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Momo Fali's: My Fear Is Real

Monday, October 20, 2008

My Fear Is Real

Saturday night, I left my nine year old daughter downstairs while I went up to take a shower. She was watching a Harry Potter movie, which can be a bit spooky when you're alone in a room and it's dark outside. But, when I asked her if she was okay staying downstairs by herself, she shrugged as if I'd asked her the dumbest question ever and she replied, "Sure. I'm fine."

A few minutes later, I was washing my hair and our dog started to bark incessantly...and I started to get anxious. Obviously someone was outside and my daughter was alone downstairs, and I was not in any condition to answer the door should someone knock. My husband wasn't home and my last post about Amityville Horror was fresh in my mind.

Eventually the dog stopped barking, but as I finished showering I came to a realization. When someone jumps out to scare me, there's a reason I burst into tears.

This is not about the boogie-man or being scared to go to haunted houses. This is not about getting spooked. My fear is real.

When I was eight, my aunt not only took me to my first horror movie, but that was also the year that another eight year old girl, who lived near me, was picked up on her way home from school, sexually assaulted, and murdered. They found her body a few miles from where I lived. They never found the killer.

Her death was the reason that my childhood memories include staying up all night reading, because I was scared of my own dreams.

After my kids go to sleep, I go into their rooms and marvel at how they are peacefully slumbering when their closet doors are open. Then I shut them. I move hanging clothes so they don't cast frightful shadows if they wake during the night. I shove toys out of the way should they need to come running to me. These were the things I did, and still do, so I can sleep through the night. I don't do it because my kids need it, it's because I do.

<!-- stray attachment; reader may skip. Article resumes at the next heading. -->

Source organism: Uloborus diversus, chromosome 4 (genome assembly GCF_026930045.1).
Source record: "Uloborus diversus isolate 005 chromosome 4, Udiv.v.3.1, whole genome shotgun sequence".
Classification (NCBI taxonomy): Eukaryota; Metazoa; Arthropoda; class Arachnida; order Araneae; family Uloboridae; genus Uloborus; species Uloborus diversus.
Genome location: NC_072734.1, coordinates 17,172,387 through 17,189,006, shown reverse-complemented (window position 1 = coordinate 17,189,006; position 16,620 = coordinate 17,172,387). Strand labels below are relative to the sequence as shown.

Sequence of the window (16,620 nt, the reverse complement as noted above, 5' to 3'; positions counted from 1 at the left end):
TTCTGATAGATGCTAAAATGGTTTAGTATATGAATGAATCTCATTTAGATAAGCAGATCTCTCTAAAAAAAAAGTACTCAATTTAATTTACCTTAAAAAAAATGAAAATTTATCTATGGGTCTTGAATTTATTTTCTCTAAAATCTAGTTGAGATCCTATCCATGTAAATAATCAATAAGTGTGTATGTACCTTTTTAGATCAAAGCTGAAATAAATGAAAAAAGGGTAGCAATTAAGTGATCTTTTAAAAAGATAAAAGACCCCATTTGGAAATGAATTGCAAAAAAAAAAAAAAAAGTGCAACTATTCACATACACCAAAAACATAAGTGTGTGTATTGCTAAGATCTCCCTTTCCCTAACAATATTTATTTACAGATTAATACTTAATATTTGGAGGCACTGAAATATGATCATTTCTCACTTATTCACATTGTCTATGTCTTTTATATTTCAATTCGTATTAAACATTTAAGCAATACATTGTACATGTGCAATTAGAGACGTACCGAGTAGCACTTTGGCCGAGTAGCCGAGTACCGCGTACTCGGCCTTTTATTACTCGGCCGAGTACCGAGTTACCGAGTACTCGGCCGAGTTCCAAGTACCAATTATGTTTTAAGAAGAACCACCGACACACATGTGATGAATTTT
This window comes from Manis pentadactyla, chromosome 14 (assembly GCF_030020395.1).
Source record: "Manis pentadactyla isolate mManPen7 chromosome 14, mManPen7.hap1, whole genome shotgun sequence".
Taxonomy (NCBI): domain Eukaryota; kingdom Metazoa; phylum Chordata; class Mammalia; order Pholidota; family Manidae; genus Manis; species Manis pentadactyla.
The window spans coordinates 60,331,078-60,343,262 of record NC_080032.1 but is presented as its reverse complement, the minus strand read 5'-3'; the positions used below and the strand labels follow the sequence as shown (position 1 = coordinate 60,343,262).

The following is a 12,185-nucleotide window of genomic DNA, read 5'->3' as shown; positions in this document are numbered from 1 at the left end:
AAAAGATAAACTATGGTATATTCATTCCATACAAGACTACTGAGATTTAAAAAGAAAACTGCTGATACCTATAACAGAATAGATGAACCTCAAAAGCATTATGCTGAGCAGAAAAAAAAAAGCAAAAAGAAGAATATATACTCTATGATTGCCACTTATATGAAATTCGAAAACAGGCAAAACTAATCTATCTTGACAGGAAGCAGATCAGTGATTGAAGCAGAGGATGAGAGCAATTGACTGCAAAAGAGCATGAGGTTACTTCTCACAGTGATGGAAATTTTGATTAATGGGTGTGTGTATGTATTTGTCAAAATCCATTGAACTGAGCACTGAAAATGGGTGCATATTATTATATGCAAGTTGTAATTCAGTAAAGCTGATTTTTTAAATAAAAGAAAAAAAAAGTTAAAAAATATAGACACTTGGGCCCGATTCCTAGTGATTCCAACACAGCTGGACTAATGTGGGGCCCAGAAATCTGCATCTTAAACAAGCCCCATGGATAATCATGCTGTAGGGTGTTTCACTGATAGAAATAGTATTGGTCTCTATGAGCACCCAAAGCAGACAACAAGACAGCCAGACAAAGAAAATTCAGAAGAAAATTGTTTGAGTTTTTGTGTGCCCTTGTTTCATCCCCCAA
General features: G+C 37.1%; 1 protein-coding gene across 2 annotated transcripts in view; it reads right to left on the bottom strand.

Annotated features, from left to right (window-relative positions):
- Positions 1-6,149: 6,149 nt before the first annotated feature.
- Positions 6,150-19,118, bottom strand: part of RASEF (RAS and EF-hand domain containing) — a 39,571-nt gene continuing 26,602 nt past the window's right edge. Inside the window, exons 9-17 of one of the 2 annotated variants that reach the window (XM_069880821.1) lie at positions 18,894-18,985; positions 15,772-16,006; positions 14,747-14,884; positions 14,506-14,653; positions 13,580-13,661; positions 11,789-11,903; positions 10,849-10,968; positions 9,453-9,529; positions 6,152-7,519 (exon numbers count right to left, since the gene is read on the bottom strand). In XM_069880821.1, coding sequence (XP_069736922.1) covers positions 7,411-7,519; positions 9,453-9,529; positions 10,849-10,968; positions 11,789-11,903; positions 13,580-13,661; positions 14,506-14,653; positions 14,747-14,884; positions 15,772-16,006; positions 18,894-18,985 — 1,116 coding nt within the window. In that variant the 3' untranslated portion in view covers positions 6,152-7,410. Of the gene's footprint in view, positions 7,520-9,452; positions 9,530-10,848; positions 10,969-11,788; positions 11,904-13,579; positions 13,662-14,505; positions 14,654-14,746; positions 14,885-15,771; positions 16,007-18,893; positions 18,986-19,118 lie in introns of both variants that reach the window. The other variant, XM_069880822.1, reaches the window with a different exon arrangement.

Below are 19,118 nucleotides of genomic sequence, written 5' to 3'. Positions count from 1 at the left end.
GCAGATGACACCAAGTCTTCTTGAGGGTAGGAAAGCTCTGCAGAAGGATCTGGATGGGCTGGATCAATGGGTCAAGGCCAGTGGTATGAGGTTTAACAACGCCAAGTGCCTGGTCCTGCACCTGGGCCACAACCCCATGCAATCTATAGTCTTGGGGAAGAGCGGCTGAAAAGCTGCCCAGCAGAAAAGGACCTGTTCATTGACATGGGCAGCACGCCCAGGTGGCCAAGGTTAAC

In my teens and early twenties, I was involved in an abusive relationship. It ended with him stalking me and threatening me. I bought a gun and learned how to use it. The police had enough evidence to press charges against him, but that's never stopped the nightmares.

Then shortly after my husband and I were married, I was home alone when I saw a car drive slowly past our house, over and over. Something about it was unsettling. A short time later, a strange man approached my window and looked inside.

I was standing a few feet away, in a dark shadow with my gun in my trembling hand. I didn't know if he was going break in while I stood within an arms length. He left as quickly as he appeared, but I still don't know what he was doing or what he wanted. The police caught him that night at the end of our street and pressed charges against him. That is why we went out a few weeks later and bought our dog.

These random events have made me paranoid. These random events have done enough to scar me so that the slightest "boo" completely freaks me out.

But somehow, I have not transferred any of this to my children. They can go to sleep with their closet doors open. Somehow, despite the anxiety I have deep inside of me, my daughter can watch Harry Potter alone, in the dark, with the dog barking at someone outside.

And if that doesn't prove that I'm conquering these demons, I don't know what will.

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Comments:
I have similar fears, and I don't know where they come from. Only, I hope I can transfer some of it to my daughter. She is 15 and too fearless, thinks nothing bad will ever happen to her. And maybe it's one of those things you have to let someone experience themselves before they develop a more cautionary nature, but I want her to realize those dangers are real BEFORE she is confronted with them. I hate to make her like me, but on the other hand, I think my precautions are part of what keeps me safe.
 
I sooo feel ya! I am notorious for throwing the shower curtain open while yelling craziness.
 
I think the greatest testament of your story is that your kids do not experience your fears. Nice work.
 
I do the same kinds of things and have similar feelings with much less of a rational reason as you.

But the fact that you have a gun and know how to use it has been duly noted.

"Be nice to Momo Fali." Check.
 
WOW I am speechless-what a post...i just wanna give you a big ol hug from one chicken to another
;-)
 
Sending you e-hugs...sounds like you're doing all the right things to ease your own fears. :-)
 
wow is right...

and you are awesome for not having transferred your fears to your kids.